Browns should restructure Myles Garrett contract or look to trade him

Browns, Myles Garrett. (Photo by Kevin Sabitus/Getty Images)
Browns, Myles Garrett. (Photo by Kevin Sabitus/Getty Images) /
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Myles Garrett, Browns
Dec 4, 2022; Houston, Texas, USA; Houston Texans offensive tackle Laremy Tunsil (78) and Cleveland Browns defensive end Myles Garrett (95) smile on the field after the game at NRG Stadium. Mandatory Credit: Troy Taormina-USA TODAY Sports /

How does Myles Garrett fit the Browns long-term plan?

There is in fact a long-term plan, though the Browns do not always follow their own plan. The original plan was conceived by chief strategy officer Paul DePodesta, the Browns Moneyball expert.

The basic plan was to hoard draft picks and salary cap for a few years, absorb some losses but get rewarded in the form of great draft position. Then the plan was to spend the extra money and draft more picks than the other teams, thus having a better team by being able to outspend and out draft the opposition.

This cannot last forever, so after a playoff run, and hopefully a Lombardi Trophy, there will come a time to rebuild again.

Thus, circa 2016-2017 Sashi Brown hoarded $59 million of extra salary cap and was drafting up to 17 players per season, continually trading back for future draft picks. Then John Dorsey started over-spending prematurely on veterans with no long-term future (Tyrod Taylor and Carlos Hyde come to mind) and traded away draft picks and overspent for Odell Beckham, Jr. for a Super Bowl run in 2019 that was premature.

That damaged the team, but they lurched into the playoffs under Andrew Berry and Kevin Stefanski. Now they intend to keep the window open as long as possible with hired gun Deshaun Watson.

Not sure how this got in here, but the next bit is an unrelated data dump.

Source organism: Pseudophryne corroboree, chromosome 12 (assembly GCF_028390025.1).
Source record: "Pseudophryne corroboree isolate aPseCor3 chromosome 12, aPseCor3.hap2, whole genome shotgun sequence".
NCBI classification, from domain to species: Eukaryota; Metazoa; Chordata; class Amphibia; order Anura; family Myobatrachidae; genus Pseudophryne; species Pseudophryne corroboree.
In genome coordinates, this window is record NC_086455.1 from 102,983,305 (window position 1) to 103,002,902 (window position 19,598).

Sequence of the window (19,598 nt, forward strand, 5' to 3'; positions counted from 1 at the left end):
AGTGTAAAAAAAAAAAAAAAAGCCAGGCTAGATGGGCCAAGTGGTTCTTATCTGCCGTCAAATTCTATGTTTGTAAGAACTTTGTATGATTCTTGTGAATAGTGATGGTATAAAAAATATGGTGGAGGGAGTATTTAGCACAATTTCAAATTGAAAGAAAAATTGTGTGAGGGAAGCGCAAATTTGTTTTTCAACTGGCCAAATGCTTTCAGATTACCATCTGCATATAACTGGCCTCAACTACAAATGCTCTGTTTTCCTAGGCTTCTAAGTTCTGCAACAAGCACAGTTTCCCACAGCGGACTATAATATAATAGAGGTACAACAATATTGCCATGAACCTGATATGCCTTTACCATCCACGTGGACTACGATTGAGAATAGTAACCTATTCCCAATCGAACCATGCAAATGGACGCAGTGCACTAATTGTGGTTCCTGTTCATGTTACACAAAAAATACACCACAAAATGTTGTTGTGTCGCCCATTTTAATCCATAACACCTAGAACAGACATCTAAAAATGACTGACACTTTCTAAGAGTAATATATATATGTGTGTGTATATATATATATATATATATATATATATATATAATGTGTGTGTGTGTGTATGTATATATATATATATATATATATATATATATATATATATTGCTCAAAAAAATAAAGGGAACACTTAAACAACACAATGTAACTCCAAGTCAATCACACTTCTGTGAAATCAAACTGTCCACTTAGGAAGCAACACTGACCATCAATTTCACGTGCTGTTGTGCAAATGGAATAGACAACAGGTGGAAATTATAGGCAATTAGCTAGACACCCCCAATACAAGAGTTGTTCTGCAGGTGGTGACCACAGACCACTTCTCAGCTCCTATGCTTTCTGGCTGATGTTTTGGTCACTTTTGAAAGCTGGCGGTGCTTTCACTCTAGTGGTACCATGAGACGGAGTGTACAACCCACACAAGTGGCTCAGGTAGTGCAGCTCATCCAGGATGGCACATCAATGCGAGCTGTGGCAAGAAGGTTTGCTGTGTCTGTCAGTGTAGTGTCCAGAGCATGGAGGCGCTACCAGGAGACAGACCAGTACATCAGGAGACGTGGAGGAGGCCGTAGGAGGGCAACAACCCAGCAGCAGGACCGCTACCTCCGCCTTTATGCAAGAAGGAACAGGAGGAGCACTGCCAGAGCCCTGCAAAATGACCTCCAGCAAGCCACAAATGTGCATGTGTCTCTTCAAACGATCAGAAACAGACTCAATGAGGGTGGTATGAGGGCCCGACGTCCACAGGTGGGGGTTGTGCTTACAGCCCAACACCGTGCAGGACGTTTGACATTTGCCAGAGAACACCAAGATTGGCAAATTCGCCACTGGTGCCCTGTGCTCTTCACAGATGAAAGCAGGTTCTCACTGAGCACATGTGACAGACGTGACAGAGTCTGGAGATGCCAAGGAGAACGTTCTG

There are other ways that they can fix the 2023 budget that don’t involve Garrett. For example, trading big salaries for draft picks will clear cap space by moving the salary to the new team, while bonus money gets moved over two fiscal years. Trading offensive linemen or even Amari Cooper could help out the salary cap quite a bit.

To cite one hypothetical example, if they were to trade John Johnson III, the Browns would get $3.75 million of 2023 bonus money. However, cutting him before June 1 would cost them $12.6 million. Bad move. Cutting after June 1 would still cost them the same amount but it would be spread over 2023 and 2024.

That’s slightly better but they would still be paying him to play ball for an opponent, and they would be getting nothing in return. Nottom line, the Browns will seek to make some strange trades for draft picks this season in order to clear cap space, regardless of Garrett’s status.

Hence, Berry is now in overspend mode, but at some point, there will be a switch to rebuilding when the Day of Reckoning can no longer be postponed, possibly in 2024, but more likely in 2025 or 2026 at the latest.

At that point, the Sashi Brown surplus will be gone and the Browns will be carrying tens of millions of dollars in “dead money” on the roster and will still be saddled with one of the largest salaries in the NFL in Deshaun Watson. Thus, if Garrett is looking for a ring, he may be gone at that point.

There’s always a chance that he may fall in love with the city and its fans like Joe Thomas did. Realistically, however, Garrett will probably not be part of the rebuilding process when it fully kicks in.